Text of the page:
Meet the CIO charged with saving Australia’s most endangered species
- 05 July, 2018 11:55
The near-threatened Wyulda. Photo: AWC
One of the more unusual senior technology vacancies in Australia – the inaugural chief information and technology officer of the Australian Wildlife Conservancy (AWC) – has been filled.
Damien Kerr started in the position, understood to be the first senior technology role in Australia dedicated to conservation, in May.
“They’re doing very important work and for me that’s exciting. What drew me to them was an ability to draw together technology and the sciences to make a difference,” Kerr told Computerworld.
“They have an enormous amount of quality data, probably some of the best in conservation, but there are processes that can be improved and IT can lend a very big hand with that. Analytics, pattern recognition, there’s a whole bunch of interesting areas IT can add,” he added.
Kerr has had a varied career with technical and consultancy roles at Macquarie Group and NSI, and most recently as enterprise architect at waste management firm Toxfree.
He holds post-graduate qualifications in the environment and climate change from Murdoch University and in astronomy and astrophysics from Swinburne. Kerr also holds a commercial pilot license.
His interest in science and love for nature attracted him to the “unique organisation” he said.
“I grew up surrounded by animals. My father was somewhat of a conservationist so I’ve a keen interest in natural ecology, that’s me personally, so being able to marry IT to that was exciting for me. I’m from Wollongong originally, lucky enough to be born and raised on a bit of acreage with loads of birds and animals which were like pets almost,” he said.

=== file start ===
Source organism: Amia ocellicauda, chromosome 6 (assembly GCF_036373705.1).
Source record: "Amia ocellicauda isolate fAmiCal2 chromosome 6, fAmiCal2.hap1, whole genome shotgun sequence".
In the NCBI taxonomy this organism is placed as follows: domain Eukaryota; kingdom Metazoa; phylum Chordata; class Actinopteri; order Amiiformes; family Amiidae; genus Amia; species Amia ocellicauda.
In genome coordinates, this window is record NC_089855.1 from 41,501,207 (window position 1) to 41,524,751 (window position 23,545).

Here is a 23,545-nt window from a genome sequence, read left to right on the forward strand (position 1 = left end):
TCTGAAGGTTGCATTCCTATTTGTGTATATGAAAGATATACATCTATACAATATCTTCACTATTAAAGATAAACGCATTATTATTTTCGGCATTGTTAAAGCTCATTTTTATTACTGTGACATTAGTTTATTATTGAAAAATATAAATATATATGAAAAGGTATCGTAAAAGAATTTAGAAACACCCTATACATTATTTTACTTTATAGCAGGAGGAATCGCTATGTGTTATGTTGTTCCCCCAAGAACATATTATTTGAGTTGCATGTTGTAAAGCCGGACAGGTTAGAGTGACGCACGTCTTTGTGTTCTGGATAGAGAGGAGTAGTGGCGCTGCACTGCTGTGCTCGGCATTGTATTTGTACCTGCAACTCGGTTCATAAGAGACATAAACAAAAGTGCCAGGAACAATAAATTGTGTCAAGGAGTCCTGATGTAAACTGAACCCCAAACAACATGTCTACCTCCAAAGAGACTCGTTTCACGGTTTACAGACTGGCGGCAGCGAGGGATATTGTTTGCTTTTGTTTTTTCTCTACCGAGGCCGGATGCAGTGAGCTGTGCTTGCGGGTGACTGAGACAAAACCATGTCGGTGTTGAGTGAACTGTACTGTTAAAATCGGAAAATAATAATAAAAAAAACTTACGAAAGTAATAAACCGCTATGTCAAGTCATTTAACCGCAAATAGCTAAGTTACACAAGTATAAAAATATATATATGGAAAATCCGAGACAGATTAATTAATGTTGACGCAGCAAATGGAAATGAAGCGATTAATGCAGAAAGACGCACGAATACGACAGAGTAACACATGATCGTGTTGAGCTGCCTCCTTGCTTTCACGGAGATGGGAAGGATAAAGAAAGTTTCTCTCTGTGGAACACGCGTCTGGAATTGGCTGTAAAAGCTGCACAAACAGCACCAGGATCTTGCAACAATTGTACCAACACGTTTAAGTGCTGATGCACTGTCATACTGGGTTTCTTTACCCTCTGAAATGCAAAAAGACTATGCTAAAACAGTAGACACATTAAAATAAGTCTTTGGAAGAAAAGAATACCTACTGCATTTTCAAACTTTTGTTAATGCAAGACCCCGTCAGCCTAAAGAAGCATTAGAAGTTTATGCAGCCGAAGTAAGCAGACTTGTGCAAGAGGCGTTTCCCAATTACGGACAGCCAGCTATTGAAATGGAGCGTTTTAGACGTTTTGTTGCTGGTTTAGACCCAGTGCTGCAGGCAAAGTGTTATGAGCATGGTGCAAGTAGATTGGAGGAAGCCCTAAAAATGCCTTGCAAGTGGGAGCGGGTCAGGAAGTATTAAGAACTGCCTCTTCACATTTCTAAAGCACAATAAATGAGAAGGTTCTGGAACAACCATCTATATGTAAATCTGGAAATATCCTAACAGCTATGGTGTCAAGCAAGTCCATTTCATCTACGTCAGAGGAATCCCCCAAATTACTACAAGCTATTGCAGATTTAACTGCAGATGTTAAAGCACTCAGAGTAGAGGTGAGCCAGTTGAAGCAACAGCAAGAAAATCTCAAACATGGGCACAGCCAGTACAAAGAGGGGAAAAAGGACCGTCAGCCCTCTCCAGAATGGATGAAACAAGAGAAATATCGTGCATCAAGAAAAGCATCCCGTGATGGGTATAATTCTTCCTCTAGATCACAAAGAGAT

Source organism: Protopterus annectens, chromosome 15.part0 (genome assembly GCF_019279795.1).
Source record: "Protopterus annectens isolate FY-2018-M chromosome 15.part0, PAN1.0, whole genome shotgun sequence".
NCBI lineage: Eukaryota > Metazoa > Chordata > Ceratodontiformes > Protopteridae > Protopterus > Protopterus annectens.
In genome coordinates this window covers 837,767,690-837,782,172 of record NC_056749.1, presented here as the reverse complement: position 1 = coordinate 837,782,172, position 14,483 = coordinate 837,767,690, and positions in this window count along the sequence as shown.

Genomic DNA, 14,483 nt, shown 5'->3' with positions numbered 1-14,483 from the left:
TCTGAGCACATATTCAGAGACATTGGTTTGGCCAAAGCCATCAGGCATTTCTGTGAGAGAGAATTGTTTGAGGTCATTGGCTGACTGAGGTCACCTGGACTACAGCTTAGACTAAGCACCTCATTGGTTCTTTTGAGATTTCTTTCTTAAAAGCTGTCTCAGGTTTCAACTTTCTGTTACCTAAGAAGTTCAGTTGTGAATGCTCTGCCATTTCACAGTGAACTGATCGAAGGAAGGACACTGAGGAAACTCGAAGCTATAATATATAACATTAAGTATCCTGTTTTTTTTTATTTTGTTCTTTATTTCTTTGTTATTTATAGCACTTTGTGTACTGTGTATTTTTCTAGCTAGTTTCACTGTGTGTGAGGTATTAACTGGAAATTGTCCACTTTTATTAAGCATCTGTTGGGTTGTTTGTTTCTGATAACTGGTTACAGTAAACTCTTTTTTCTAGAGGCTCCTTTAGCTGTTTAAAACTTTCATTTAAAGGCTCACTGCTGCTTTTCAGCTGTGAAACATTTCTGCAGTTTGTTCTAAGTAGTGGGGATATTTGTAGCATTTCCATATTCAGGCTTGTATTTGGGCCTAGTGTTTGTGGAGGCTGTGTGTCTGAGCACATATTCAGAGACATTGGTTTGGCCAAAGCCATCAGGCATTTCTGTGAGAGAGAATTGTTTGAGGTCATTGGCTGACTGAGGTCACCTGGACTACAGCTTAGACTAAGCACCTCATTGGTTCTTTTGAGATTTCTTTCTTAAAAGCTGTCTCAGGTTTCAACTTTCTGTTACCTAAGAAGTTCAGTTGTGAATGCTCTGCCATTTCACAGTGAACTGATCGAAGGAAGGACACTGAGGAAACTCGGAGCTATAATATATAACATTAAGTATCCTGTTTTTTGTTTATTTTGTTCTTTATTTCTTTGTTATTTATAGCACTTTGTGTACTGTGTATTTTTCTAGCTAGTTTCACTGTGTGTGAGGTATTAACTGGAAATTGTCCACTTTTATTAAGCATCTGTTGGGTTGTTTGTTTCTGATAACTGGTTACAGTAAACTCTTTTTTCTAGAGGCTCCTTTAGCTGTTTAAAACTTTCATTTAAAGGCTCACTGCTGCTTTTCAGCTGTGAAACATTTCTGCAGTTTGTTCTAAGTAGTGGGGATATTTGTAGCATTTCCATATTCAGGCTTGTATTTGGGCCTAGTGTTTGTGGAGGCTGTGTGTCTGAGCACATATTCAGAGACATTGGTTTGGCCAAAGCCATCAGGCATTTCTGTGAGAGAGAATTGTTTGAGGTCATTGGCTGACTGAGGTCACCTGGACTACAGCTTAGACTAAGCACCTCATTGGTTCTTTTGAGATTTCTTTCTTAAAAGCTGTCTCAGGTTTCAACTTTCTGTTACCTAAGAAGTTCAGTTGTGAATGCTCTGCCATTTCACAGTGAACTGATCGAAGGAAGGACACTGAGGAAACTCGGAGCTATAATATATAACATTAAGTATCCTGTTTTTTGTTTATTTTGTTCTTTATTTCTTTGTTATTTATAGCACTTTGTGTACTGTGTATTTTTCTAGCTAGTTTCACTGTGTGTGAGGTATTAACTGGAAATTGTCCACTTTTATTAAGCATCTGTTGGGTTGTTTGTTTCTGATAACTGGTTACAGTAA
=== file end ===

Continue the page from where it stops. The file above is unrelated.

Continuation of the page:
The original job posting in February, stated that a key part of the role would be in identifying emerging technologies for use in land management and research efforts.
These would include “harnessing the potential associated with camera trap data collection and analysis, GPS telemetry, drones, remote sensing, artificial intelligence, thermal imagery, facial recognition, bioacoustics and more,” the AWC said in its advert.
“For example – how can drones, AI, thermal imaging etc improve our ability to measure threatened species populations, detect and count feral animals, manage infrastructure and respond to wildfire?” it continued.
Kerr said he was keen to explore the potential of such technologies, but first challenges around data storage, connectivity and communications out on AWC’s 4.6 million hectares of sanctuary space would need to be overcome.
With ecologists out in the field in some of the most remote areas in the country for days and weeks at a time, collection and protection of data locally needs to be made robust, as does the process to synchronise the data when it can be brought back to a base station. The weather poses some problems too.
“Our ecologists are doing work often in the dead of night, in the freezing cold with gloves on, so there are practical challenges there which are really interesting to try and solve. And it’s not often easy to lay a cable between buildings when each wet season it gets washed away,” Kerr said.
“It’ll be a one step at a time process. The foundations have to be right…then we can look at the really interesting stuff,” he added.
AWC’s estate protects a very high proportion of Australia’s biodiversity including some of the largest remaining populations of many endangered species.
The group is “turning back the tide of extinctions” including helping raise the population of termite-eating Numbats – or banded anteater – in Scotia, in the south-western plains of New South Wales, by 350 per cent in the last six years to more than 600; establishing a new population of Bilbies – sometimes known as rabbit-bandicoots – at Mt Gibson in southwestern Australia; and close to doubling the number of Purple-crowned Fairy-wrens in the central Kimberley.
Kerr is managing a team of four which includes a systems administrator, and information management officer.
“For me it’s altruistic and I think that’s the case for many of the staff that work here. People are motivated by a passionate cause, they put in a little bit extra,” he said.